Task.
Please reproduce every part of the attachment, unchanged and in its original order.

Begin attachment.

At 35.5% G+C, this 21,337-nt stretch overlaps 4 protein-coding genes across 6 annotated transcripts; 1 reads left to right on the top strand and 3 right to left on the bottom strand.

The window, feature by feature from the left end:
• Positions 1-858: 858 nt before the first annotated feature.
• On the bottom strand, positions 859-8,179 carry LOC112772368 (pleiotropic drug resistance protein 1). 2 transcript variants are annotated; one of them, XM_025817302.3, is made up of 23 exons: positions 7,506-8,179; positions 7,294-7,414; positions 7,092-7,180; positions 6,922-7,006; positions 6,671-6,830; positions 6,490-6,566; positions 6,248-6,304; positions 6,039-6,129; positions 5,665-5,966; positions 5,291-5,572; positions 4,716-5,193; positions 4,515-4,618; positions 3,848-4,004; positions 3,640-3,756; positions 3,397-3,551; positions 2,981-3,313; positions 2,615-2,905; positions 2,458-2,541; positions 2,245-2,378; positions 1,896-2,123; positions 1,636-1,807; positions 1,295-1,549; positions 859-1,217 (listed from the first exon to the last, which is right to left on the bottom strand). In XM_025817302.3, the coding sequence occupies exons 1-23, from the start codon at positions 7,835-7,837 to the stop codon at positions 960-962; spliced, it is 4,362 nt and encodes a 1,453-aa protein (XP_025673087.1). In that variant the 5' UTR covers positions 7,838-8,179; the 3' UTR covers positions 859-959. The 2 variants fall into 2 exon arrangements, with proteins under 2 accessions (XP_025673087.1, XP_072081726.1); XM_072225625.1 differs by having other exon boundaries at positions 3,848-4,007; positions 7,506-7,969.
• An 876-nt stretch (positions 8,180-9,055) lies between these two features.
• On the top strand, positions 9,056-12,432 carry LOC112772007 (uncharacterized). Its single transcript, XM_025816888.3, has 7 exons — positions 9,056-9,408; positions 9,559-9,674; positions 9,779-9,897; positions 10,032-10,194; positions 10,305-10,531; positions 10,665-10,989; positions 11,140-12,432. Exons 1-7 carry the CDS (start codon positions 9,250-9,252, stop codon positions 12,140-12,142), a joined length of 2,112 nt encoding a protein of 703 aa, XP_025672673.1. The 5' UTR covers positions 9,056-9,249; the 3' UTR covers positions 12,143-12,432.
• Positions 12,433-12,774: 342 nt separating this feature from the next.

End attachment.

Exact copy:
At 35.5% G+C, this 21,337-nt stretch overlaps 4 protein-coding genes across 6 annotated transcripts; 1 reads left to right on the top strand and 3 right to left on the bottom strand.

The window, feature by feature from the left end:
• Positions 1-858: 858 nt before the first annotated feature.
• On the bottom strand, positions 859-8,179 carry LOC112772368 (pleiotropic drug resistance protein 1). 2 transcript variants are annotated; one of them, XM_025817302.3, is made up of 23 exons: positions 7,506-8,179; positions 7,294-7,414; positions 7,092-7,180; positions 6,922-7,006; positions 6,671-6,830; positions 6,490-6,566; positions 6,248-6,304; positions 6,039-6,129; positions 5,665-5,966; positions 5,291-5,572; positions 4,716-5,193; positions 4,515-4,618; positions 3,848-4,004; positions 3,640-3,756; positions 3,397-3,551; positions 2,981-3,313; positions 2,615-2,905; positions 2,458-2,541; positions 2,245-2,378; positions 1,896-2,123; positions 1,636-1,807; positions 1,295-1,549; positions 859-1,217 (listed from the first exon to the last, which is right to left on the bottom strand). In XM_025817302.3, the coding sequence occupies exons 1-23, from the start codon at positions 7,835-7,837 to the stop codon at positions 960-962; spliced, it is 4,362 nt and encodes a 1,453-aa protein (XP_025673087.1). In that variant the 5' UTR covers positions 7,838-8,179; the 3' UTR covers positions 859-959. The 2 variants fall into 2 exon arrangements, with proteins under 2 accessions (XP_025673087.1, XP_072081726.1); XM_072225625.1 differs by having other exon boundaries at positions 3,848-4,007; positions 7,506-7,969.
• An 876-nt stretch (positions 8,180-9,055) lies between these two features.
• On the top strand, positions 9,056-12,432 carry LOC112772007 (uncharacterized). Its single transcript, XM_025816888.3, has 7 exons — positions 9,056-9,408; positions 9,559-9,674; positions 9,779-9,897; positions 10,032-10,194; positions 10,305-10,531; positions 10,665-10,989; positions 11,140-12,432. Exons 1-7 carry the CDS (start codon positions 9,250-9,252, stop codon positions 12,140-12,142), a joined length of 2,112 nt encoding a protein of 703 aa, XP_025672673.1. The 5' UTR covers positions 9,056-9,249; the 3' UTR covers positions 12,143-12,432.
• Positions 12,433-12,774: 342 nt separating this feature from the next.